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Review: Sway (Kat Spears)

SwayIn Kat Spears’s hilarious and often poignant debut, high school senior Jesse Alderman, or "Sway," as he’s known, could sell hell to a bishop. He also specializes in getting things people want---term papers, a date with the prom queen, fake IDs. He has few close friends and he never EVER lets emotions get in the way. For Jesse, life is simply a series of business transactions.

But when Ken Foster, captain of the football team, leading candidate for homecoming king, and all-around jerk, hires Jesse to help him win the heart of the angelic Bridget Smalley, Jesse finds himself feeling all sorts of things. While following Bridget and learning the intimate details of her life, he falls helplessly in love for the very first time. He also finds himself in an accidental friendship with Bridget’s belligerent and self-pitying younger brother who has cerebral palsy. Suddenly, Jesse is visiting old folks at a nursing home in order to run into Bridget, and offering his time to help the less fortunate, all the while developing a bond with this young man who idolizes him. Could the tin man really have a heart after all?

A Cyrano de Bergerac story with a modern twist, Sway is told from Jesse’s point of view with unapologetic truth and biting humor, his observations about the world around him untempered by empathy or compassion---until Bridget’s presence in his life forces him to confront his quiet devastation over a life-changing event a year earlier and maybe, just maybe, feel something again.





























This book. I don't even know what to think about it, really.

I cannot believe this is a first book by the author. There is no way. Her ability to create a voice in a character is unbelievable.

Jesse (Sway) is interesting. He is 100% rough around the edges and a bit hard to digest at times. When I started this book, I thought "Oh, Cyrano de Bergerac retelling. Awesome." I love that story. It's sweet, funny, and complicated in a nice rom-com kind of way, so obviously Sway was going to follow suit. Um, no. Not at all, actually.

Sway is gritty. Within the first few paragraphs I knew I was in for something different. If I'm being a bit honest, I am worried that my decision to highlight this book for my YA book club with students might have been a risky venture. I'm really hoping there is no backlash from this one due to all the drug references and language. Like I said, it's gritty (and very realistic).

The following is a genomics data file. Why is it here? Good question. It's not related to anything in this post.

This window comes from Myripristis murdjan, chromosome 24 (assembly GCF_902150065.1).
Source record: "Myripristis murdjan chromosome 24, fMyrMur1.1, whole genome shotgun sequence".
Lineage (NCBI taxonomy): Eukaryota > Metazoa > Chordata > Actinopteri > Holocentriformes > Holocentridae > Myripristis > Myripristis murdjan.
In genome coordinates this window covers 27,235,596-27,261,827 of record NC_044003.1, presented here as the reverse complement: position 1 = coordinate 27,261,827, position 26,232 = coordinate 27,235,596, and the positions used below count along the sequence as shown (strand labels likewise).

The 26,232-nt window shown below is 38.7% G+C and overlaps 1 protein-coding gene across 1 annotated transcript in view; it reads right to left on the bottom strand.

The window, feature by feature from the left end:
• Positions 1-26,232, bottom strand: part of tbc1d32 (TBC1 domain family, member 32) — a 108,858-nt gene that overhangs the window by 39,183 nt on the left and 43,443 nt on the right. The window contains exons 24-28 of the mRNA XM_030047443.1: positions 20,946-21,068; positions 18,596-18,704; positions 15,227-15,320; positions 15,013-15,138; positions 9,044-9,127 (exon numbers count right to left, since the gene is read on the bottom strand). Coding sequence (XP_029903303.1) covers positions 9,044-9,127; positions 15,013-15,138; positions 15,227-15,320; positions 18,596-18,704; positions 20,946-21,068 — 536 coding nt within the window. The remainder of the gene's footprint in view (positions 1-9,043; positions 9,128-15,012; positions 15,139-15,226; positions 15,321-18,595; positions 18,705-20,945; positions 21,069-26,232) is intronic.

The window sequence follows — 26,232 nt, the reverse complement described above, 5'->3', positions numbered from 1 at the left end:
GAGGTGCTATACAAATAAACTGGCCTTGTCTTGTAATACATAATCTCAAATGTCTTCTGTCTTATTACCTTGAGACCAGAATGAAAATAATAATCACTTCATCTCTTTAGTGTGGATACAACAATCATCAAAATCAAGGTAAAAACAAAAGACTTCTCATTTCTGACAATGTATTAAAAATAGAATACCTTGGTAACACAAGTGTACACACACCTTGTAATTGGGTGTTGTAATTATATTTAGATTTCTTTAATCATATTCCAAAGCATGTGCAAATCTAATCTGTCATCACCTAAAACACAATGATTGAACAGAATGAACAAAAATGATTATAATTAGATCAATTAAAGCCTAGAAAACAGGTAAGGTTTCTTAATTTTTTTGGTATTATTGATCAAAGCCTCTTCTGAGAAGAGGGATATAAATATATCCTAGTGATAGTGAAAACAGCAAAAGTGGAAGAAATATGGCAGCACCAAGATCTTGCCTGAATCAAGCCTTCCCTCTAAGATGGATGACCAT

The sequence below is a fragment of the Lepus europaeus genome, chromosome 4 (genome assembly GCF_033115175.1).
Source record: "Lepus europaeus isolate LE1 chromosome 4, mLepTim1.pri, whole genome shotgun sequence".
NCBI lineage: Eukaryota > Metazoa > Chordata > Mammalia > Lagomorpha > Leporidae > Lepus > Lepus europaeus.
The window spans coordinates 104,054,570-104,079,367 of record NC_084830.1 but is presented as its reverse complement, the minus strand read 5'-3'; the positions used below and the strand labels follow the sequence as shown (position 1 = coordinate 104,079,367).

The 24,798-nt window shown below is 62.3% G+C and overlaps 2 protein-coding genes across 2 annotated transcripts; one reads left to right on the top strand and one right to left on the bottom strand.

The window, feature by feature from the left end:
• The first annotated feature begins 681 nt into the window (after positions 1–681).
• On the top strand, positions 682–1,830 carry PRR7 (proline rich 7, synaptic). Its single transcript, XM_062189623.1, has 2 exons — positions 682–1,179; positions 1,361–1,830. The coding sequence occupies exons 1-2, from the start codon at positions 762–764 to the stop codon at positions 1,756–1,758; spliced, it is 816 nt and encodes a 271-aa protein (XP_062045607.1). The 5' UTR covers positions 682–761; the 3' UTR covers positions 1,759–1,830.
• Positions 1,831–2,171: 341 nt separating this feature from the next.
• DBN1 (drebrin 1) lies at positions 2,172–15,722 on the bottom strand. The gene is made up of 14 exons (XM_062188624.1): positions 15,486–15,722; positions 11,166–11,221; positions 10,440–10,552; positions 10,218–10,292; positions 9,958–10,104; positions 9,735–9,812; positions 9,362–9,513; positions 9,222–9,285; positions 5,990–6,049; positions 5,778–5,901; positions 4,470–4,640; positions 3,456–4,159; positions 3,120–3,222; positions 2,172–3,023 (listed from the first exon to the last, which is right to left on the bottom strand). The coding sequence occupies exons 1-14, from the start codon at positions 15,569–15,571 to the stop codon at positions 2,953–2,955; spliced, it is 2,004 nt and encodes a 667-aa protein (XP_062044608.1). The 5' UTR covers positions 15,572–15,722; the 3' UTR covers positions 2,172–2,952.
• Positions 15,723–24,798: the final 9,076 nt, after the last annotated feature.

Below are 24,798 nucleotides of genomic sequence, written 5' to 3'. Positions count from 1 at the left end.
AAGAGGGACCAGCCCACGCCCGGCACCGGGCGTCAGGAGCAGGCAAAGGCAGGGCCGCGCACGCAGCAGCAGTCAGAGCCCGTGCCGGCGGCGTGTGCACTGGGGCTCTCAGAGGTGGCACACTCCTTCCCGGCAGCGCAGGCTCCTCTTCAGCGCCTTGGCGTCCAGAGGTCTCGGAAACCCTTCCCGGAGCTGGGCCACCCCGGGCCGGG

Several times I thought about putting this one down because the language was intense and the pages seemed to drip with drug references. (Which makes sense since Jesse is a drug dealer, among other things.) But every time I convinced myself I was done, something would happen. Then I found myself laughing hysterically and texting snap shops of pages to my friend to read. She gets me and we shared many laughs over Jesse's sardonic humor.

This book is not politically correct in any way, shape, or form. Insults against all types of people are thrown about all over the place. And I loved it for that very reason. The sarcastic and highly critical characters won me over. Especially the older man in the nursing home with a very strong dislike of Oprah. I was in tears from laughing so hard.

Kat Spears does an amazing job of getting inside of the head of a boy with major trust issues and problems, and she makes him one of my all-time favorite characters. I am 100% team Jesse. But before you rush out to read this one, you should know it comes with a disclaimer. There is a TON of foul language and drug/sex references all over the place. I would not recommend this one to younger readers, no matter how mature they think they are. Sway is definitely suitable for older readers only. If your younger readers want a sweet Cyrano story, they need to check out Flawless by Laura Chapman.  

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